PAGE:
Russia's national stabilisation fund is being transferred into foreign currency accounts in preparation for international investment. The fund has grown significantly since its creation in 2004, set up to protect the economy from inflationary pressure by
The finance ministry directs how the fund is used, but the money is managed at the country's central bank. As it is switched into foreign currency accounts, the bank's role is increasing. Fund reserves will be kept in the form of interest-bearing deposits opened with the central bank – interest paid by the central bank. In return, the bank will invest what is deemed an adequate amount in certain assets. Analysts support the ministry's plan to invest in the United States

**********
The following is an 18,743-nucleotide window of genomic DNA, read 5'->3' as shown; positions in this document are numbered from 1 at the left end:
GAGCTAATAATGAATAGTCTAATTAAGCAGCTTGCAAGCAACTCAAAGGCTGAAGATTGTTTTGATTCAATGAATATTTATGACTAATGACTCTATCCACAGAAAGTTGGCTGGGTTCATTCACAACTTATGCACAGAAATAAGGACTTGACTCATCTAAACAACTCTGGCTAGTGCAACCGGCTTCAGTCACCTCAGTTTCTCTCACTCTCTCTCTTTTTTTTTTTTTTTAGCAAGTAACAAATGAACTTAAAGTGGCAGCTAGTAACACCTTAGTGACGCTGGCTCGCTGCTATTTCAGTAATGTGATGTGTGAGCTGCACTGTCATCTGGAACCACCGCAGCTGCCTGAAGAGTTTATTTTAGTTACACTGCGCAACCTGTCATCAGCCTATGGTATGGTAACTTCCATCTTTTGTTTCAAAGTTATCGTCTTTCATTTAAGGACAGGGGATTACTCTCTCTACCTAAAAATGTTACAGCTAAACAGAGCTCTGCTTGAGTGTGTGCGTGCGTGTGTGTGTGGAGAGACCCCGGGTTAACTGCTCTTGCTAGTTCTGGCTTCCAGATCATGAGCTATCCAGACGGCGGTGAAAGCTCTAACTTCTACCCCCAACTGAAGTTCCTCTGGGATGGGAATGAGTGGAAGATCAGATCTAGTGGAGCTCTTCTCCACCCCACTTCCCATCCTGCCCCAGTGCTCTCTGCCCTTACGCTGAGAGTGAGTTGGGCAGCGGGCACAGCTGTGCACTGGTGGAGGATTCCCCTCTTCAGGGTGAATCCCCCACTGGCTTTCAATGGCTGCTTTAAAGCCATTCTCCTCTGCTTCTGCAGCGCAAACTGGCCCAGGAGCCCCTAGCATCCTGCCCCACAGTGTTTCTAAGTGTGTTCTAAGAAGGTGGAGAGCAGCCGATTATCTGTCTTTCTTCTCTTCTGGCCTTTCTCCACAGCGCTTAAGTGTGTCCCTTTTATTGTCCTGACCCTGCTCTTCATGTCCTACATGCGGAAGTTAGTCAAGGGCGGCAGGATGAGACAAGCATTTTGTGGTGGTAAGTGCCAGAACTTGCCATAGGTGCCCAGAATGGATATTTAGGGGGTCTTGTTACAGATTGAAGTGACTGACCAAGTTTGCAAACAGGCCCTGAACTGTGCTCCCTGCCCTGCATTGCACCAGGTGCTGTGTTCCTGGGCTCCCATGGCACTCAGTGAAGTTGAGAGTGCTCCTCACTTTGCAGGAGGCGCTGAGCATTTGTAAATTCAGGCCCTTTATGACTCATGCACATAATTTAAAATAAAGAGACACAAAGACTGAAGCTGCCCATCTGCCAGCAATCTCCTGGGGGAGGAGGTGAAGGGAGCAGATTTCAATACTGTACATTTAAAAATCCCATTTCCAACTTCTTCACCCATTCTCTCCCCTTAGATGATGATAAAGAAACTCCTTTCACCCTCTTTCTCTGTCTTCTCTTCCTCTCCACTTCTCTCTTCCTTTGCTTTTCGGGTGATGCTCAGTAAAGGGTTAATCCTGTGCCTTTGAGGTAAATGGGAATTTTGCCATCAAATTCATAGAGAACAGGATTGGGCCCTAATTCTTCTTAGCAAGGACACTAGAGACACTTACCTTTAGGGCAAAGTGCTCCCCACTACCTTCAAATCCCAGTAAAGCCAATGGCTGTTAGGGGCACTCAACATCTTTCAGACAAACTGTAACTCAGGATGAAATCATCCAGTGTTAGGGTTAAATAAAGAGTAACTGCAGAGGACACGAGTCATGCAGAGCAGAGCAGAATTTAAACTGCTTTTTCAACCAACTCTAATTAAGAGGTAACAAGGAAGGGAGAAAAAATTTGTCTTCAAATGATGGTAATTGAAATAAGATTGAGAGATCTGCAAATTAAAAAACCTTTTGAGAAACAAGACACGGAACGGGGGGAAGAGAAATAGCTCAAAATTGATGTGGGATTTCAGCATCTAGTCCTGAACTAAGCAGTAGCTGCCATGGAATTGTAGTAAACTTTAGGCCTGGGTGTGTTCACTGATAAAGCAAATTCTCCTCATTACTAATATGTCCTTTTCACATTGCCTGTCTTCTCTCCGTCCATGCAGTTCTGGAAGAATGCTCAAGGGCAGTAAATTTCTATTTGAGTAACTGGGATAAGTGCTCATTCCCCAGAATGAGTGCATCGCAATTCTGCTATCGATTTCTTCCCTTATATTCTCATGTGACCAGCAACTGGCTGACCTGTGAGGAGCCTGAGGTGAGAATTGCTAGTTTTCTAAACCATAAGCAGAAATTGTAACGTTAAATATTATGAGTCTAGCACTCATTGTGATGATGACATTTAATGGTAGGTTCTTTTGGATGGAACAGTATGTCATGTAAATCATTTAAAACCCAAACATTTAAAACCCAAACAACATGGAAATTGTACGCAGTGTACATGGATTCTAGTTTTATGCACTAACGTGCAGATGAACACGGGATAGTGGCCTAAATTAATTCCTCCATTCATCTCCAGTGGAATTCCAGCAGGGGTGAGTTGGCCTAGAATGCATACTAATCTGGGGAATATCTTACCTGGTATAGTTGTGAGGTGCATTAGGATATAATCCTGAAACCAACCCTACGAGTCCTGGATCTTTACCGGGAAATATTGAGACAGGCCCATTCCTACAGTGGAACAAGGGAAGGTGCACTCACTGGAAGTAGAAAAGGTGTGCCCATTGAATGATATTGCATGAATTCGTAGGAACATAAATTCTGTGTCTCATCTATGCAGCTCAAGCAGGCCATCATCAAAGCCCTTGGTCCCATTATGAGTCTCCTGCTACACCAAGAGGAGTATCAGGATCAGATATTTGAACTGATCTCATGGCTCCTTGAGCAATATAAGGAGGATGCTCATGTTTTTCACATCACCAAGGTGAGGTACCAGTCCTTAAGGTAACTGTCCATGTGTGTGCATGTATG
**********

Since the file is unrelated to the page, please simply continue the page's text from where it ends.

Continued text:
and Europe – considered less risky than investing in Russia
– but are concerned over government control of the fund. Those watching developments know the state has to secure the money, but not through speculation. Prudent management means the funds being removed from government hands. Similar reserves in Norway
are managed by independent financial bodies, with the country's governments represented on the boards. For now, though, the Kremlin is keeping full control of the money it's accumulating.